Reality is dynamic and ceaselessly changing. There are always new things to understand, new analyses to be elaborated, revolutionary strategies that must be adapted to new situations, new tactics to be learned, and new ways to apply tried-and-true tactics. Our situation is not a duplicate of that faced by Lenin and the Bolsheviks, and our efforts to do what they did can only be successful if we are critical-minded and creative in our application of their approach.

This is a point Lenin often made in discussions with comrades in the various parties that belonged to the Communist International. It is truer now than ever before. In this sense, too, Leninism is—and must be—unfinished.

I want to conclude with the words of our comrade Rosa Luxemburg. In her important critique of the Russian Revolution, she emphasized a point that resonates today and has powerful implications for tomorrow’s struggles.

"In the present period," Luxemburg wrote, "when we face decisive final struggles in all the world, the most important problem of socialism was and is the burning question of our time," involving "the capacity for action of the proletariat, the strength to act, the will to power of socialism as such."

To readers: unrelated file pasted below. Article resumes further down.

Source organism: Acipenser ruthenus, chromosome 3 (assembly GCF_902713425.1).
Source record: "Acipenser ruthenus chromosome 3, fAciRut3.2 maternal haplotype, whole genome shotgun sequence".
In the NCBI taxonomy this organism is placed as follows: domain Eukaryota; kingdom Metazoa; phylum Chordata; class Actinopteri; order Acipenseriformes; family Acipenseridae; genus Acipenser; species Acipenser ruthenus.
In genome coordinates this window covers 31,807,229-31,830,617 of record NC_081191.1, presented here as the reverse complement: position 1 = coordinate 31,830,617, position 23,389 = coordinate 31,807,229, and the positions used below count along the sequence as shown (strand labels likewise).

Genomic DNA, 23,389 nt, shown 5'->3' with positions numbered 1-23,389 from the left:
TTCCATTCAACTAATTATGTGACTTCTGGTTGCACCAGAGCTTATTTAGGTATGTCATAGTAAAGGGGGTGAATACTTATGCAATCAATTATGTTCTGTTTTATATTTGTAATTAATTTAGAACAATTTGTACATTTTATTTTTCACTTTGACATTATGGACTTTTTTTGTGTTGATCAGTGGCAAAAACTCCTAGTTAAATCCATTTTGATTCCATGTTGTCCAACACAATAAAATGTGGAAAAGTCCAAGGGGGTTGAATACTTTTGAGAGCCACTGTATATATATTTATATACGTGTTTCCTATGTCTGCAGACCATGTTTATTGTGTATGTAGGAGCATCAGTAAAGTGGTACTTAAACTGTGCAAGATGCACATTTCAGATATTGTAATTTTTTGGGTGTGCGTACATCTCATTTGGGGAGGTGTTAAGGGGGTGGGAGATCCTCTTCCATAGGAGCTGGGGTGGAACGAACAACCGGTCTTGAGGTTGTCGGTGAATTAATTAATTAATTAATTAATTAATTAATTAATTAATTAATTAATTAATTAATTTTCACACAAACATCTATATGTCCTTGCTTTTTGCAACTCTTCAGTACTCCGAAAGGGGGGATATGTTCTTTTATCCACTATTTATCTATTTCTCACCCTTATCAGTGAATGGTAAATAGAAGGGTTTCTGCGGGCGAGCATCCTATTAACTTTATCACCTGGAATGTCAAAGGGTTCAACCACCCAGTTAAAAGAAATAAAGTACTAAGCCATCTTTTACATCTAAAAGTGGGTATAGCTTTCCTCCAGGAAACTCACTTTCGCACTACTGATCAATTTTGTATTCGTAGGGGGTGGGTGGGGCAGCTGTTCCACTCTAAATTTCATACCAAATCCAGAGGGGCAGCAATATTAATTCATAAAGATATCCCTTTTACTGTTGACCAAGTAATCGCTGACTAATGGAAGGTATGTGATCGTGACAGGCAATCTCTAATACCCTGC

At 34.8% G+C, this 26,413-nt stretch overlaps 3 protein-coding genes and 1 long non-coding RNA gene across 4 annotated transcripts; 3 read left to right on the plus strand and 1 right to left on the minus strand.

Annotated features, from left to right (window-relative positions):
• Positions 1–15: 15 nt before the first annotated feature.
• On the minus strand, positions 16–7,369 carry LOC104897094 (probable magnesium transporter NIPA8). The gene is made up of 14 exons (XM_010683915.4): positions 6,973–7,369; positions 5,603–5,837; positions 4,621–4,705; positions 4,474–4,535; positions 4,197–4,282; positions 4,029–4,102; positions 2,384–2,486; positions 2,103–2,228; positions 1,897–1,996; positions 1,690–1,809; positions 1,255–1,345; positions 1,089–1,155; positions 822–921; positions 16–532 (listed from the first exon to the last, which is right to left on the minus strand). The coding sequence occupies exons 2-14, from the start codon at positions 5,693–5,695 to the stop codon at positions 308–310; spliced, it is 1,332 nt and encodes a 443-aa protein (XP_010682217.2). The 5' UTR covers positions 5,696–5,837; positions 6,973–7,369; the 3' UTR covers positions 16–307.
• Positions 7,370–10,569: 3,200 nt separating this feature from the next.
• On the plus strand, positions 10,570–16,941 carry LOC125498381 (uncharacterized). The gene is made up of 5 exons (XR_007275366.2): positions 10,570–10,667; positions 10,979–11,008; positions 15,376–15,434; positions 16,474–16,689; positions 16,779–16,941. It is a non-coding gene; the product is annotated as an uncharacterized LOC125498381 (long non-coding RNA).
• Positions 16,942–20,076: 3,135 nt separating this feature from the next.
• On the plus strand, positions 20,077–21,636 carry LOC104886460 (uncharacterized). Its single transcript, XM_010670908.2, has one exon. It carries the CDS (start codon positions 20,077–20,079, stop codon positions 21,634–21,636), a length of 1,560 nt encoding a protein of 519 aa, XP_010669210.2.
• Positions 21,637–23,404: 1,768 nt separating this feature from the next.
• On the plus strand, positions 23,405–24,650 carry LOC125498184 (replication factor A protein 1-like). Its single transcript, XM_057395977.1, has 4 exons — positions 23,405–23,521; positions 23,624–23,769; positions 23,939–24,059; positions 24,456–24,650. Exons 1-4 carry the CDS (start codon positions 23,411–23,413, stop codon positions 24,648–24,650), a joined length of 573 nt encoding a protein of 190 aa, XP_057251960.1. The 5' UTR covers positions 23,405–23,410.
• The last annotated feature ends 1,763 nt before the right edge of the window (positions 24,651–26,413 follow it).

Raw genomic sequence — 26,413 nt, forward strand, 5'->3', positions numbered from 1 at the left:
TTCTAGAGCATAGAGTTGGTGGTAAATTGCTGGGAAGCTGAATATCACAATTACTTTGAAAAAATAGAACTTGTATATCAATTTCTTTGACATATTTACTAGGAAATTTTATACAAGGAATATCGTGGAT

In her opinion, "the party of Lenin...grasped the mandate and duty of a truly revolutionary party and...by the slogan "All power in the hands of the proletariat and peasantry" insured the continued development of the revolution. Whatever a party could offer of courage, revolutionary far-sightedness and consistency in an historic hour, Lenin, Trotsky and all the other comrades have given in good measure."

The tragic failure of later years in no way wipes out their inspiring triumph of 1917. It remains for activists of today and tomorrow to revive and complete the work that Luxemburg describes. We must push forward to actually place political power in the hands of the laboring majority, and to actually replace capitalist tyranny with socialist democracy.

The contributions of Lenin and his comrades, critically utilized and developed, will be helpful to those engaging in that task.

Socialistworker.org